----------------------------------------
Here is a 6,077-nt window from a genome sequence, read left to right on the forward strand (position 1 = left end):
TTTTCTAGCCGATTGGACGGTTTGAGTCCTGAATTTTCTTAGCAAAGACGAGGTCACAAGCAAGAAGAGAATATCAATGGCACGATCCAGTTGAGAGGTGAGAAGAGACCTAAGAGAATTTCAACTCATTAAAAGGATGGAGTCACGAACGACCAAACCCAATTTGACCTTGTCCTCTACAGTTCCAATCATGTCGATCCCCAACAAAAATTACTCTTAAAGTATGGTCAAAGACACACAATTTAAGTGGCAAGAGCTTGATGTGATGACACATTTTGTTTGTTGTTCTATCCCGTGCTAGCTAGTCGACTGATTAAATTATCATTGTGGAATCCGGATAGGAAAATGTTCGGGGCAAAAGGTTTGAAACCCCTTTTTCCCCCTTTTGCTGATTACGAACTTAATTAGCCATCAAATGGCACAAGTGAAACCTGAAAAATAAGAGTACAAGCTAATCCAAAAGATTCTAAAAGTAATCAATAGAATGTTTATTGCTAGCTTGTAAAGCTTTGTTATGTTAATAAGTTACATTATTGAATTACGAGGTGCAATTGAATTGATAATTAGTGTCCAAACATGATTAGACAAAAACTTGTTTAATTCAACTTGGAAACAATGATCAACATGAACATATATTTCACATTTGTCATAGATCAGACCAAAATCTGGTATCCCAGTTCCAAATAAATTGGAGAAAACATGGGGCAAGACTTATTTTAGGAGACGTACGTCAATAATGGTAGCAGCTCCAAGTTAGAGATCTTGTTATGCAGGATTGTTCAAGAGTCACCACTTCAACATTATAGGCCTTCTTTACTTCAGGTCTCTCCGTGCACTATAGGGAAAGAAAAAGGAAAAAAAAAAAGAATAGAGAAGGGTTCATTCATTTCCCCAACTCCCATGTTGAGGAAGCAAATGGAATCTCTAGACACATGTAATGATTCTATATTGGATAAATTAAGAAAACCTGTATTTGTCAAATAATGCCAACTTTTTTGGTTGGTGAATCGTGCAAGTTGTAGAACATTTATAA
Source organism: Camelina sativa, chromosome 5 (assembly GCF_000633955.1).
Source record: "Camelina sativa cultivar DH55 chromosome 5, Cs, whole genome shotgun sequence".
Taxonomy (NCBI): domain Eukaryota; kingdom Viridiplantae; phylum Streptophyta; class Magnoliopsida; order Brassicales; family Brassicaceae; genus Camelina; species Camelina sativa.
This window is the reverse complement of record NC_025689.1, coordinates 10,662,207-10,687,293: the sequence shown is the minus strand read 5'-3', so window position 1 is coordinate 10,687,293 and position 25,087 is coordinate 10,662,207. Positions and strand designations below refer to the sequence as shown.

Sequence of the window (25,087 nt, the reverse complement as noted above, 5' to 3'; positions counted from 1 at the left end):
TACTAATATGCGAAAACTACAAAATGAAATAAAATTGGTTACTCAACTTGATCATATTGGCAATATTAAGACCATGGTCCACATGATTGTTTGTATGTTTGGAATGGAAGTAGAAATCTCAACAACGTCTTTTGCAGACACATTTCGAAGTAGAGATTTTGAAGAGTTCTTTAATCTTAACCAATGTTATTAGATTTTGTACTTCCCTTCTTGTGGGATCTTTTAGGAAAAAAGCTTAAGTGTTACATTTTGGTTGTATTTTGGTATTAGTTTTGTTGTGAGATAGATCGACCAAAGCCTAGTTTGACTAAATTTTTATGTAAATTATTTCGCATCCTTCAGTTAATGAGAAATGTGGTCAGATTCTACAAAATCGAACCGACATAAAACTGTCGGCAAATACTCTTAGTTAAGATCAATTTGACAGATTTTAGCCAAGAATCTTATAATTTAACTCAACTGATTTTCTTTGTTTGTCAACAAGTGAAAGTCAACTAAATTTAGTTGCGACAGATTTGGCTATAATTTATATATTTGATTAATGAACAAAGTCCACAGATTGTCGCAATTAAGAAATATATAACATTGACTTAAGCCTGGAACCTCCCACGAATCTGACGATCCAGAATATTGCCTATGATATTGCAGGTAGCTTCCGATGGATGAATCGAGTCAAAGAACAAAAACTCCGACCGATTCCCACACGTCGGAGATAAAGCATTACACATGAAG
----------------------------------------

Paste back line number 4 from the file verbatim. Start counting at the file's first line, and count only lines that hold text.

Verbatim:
Source record: "Camelina sativa cultivar DH55 chromosome 5, Cs, whole genome shotgun sequence".